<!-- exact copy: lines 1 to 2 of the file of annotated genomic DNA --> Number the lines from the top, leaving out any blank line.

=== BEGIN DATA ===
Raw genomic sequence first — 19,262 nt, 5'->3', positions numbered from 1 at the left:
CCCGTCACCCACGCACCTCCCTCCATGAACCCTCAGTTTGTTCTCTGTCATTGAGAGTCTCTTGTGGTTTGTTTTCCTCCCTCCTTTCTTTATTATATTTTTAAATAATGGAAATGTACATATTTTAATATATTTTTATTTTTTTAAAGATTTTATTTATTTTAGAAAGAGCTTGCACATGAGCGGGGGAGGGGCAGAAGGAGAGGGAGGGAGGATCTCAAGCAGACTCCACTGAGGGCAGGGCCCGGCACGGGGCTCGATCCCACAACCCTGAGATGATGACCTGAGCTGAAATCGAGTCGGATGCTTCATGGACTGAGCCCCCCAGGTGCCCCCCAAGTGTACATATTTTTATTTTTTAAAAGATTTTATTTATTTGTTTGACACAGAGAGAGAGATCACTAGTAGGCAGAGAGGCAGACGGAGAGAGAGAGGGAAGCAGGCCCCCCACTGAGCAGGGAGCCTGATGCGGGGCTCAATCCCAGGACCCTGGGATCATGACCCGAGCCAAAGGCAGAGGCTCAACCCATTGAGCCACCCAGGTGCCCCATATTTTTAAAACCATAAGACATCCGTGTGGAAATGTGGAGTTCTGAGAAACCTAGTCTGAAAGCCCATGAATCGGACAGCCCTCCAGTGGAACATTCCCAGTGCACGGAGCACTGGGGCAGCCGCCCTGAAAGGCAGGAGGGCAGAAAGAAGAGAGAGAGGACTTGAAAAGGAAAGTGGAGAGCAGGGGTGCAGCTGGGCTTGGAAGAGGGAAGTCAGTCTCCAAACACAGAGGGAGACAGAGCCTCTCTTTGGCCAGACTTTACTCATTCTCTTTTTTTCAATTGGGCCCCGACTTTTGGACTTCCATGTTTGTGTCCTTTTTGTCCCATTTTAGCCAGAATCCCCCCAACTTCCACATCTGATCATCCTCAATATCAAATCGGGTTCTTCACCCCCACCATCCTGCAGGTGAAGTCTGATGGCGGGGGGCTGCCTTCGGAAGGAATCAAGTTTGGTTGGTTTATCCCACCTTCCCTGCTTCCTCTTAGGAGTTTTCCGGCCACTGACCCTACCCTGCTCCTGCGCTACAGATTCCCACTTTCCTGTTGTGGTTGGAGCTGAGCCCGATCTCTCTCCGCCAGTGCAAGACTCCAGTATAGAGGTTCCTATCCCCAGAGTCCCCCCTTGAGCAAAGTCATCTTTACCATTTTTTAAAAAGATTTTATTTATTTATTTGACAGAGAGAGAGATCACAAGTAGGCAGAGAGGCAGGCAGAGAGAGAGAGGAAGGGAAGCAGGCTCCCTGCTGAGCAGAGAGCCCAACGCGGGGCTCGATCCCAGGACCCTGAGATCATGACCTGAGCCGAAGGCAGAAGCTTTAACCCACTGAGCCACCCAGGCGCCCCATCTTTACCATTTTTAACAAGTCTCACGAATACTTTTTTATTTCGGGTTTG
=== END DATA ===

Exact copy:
Raw genomic sequence first — 19,262 nt, 5'->3', positions numbered from 1 at the left:
CCCGTCACCCACGCACCTCCCTCCATGAACCCTCAGTTTGTTCTCTGTCATTGAGAGTCTCTTGTGGTTTGTTTTCCTCCCTCCTTTCTTTATTATATTTTTAAATAATGGAAATGTACATATTTTAATATATTTTTATTTTTTTAAAGATTTTATTTATTTTAGAAAGAGCTTGCACATGAGCGGGGGAGGGGCAGAAGGAGAGGGAGGGAGGATCTCAAGCAGACTCCACTGAGGGCAGGGCCCGGCACGGGGCTCGATCCCACAACCCTGAGATGATGACCTGAGCTGAAATCGAGTCGGATGCTTCATGGACTGAGCCCCCCAGGTGCCCCCCAAGTGTACATATTTTTATTTTTTAAAAGATTTTATTTATTTGTTTGACACAGAGAGAGAGATCACTAGTAGGCAGAGAGGCAGACGGAGAGAGAGAGGGAAGCAGGCCCCCCACTGAGCAGGGAGCCTGATGCGGGGCTCAATCCCAGGACCCTGGGATCATGACCCGAGCCAAAGGCAGAGGCTCAACCCATTGAGCCACCCAGGTGCCCCATATTTTTAAAACCATAAGACATCCGTGTGGAAATGTGGAGTTCTGAGAAACCTAGTCTGAAAGCCCATGAATCGGACAGCCCTCCAGTGGAACATTCCCAGTGCACGGAGCACTGGGGCAGCCGCCCTGAAAGGCAGGAGGGCAGAAAGAAGAGAGAGAGGACTTGAAAAGGAAAGTGGAGAGCAGGGGTGCAGCTGGGCTTGGAAGAGGGAAGTCAGTCTCCAAACACAGAGGGAGACAGAGCCTCTCTTTGGCCAGACTTTACTCATTCTCTTTTTTTCAATTGGGCCCCGACTTTTGGACTTCCATGTTTGTGTCCTTTTTGTCCCATTTTAGCCAGAATCCCCCCAACTTCCACATCTGATCATCCTCAATATCAAATCGGGTTCTTCACCCCCACCATCCTGCAGGTGAAGTCTGATGGCGGGGGGCTGCCTTCGGAAGGAATCAAGTTTGGTTGGTTTATCCCACCTTCCCTGCTTCCTCTTAGGAGTTTTCCGGCCACTGACCCTACCCTGCTCCTGCGCTACAGATTCCCACTTTCCTGTTGTGGTTGGAGCTGAGCCCGATCTCTCTCCGCCAGTGCAAGACTCCAGTATAGAGGTTCCTATCCCCAGAGTCCCCCCTTGAGCAAAGTCATCTTTACCATTTTTTAAAAAGATTTTATTTATTTATTTGACAGAGAGAGAGATCACAAGTAGGCAGAGAGGCAGGCAGAGAGAGAGAGGAAGGGAAGCAGGCTCCCTGCTGAGCAGAGAGCCCAACGCGGGGCTCGATCCCAGGACCCTGAGATCATGACCTGAGCCGAAGGCAGAAGCTTTAACCCACTGAGCCACCCAGGCGCCCCATCTTTACCATTTTTAACAAGTCTCACGAATACTTTTTTATTTCGGGTTTG